The conflicts and other negative repercussions of these circumstances are usually kept within the confines of the families but there is evidence that if services to help the elderly are available, they will be used. The other factor contributing to the unmet needs of elderly South Asians is the inability of the Canadian health system to recognise and properly address the ramifications of changing family practices, and, in this case, their impact on the health of South Asian seniors. Situations such as this are intensifying the need for services for seniors, and the necessity for the Rainbow Community Health Co-op to fill the widening gaps.
Expanding into other locations
RCHC (and PICS) are considering expanding their services into other regions in the Lower Mainland, notably the community of Abbotsford in the Fraser Valley. South of Surrey-Delta, Abbotsford is emulating the Surrey-Delta area. Devinder Sekhon believes that many South Asians are attracted to the Abbotsford area because its rural, agricultural character is much like India itself. Furthermore, as the population density increases in Surrey-Delta, many South Asians are becoming interested in Abbotsford. RCHC already sees many South Asians living in nearby communities in the Fraser Valley who make the trek to Surrey to use the co-op's services. These people are often agricultural workers and senior citizens who feel neglected by the current medical system: "We have a lot of members from Mission, Abbotsford, that whole area there," says Laul Verma. "And they come for the emergency dental clinic; there is no service like this anywhere [else]." She also notes the co-op receives clients from Vancouver, White Rock, and other Lower Mainland communities, which indicates that Abbotsford is not the only potential source for expansion. The similarities between Abbotsford and Surrey-Delta make it very likely that the Abbotsford area would benefit greatly from the kind of localized health-care service that Rainbow provides in Surrey-Delta.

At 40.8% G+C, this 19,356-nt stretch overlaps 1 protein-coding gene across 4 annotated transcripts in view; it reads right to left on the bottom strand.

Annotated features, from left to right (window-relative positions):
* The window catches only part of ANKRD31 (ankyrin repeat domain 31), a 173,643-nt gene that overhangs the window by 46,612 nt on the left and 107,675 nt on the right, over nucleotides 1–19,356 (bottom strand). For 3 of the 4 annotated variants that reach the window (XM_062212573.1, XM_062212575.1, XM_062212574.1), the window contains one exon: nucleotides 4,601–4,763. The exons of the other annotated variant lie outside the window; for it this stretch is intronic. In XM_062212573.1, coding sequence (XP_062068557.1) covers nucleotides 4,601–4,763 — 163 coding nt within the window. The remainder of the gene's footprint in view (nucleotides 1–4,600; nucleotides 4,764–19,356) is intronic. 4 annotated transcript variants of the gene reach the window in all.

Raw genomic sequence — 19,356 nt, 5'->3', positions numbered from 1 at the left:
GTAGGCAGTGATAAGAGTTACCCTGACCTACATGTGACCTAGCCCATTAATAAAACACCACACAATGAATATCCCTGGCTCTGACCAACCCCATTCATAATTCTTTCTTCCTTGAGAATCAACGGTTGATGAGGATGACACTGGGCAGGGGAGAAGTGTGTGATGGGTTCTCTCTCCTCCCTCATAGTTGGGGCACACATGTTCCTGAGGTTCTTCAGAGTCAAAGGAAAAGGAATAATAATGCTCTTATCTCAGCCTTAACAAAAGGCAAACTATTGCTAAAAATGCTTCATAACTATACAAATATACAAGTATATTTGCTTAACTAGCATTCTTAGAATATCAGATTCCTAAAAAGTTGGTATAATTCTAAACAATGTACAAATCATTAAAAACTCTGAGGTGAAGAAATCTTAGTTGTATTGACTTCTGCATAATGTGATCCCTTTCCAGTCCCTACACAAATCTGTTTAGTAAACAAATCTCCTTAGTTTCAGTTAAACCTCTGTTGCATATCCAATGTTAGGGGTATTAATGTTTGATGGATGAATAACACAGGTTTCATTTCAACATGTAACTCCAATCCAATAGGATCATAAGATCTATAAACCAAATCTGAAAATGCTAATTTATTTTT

How the Rainbow Community Health Co-operative manifests in the future is uncertain. Within the organisation people are stating things must change, if only to deal with the ongoing financial problems the co-op experiences. A new provincial government dedicated to its own notions of "fiscal responsibility" will likely not make the financial picture any easier. However, if RCHC continues to be supported as strongly as it has been in the past by PICS the co-op is likely to survive and prosper. The Rainbow Community Health Co-operative will move into the new building later in 2002, gaining a renewed sense of purpose along with its new facilities.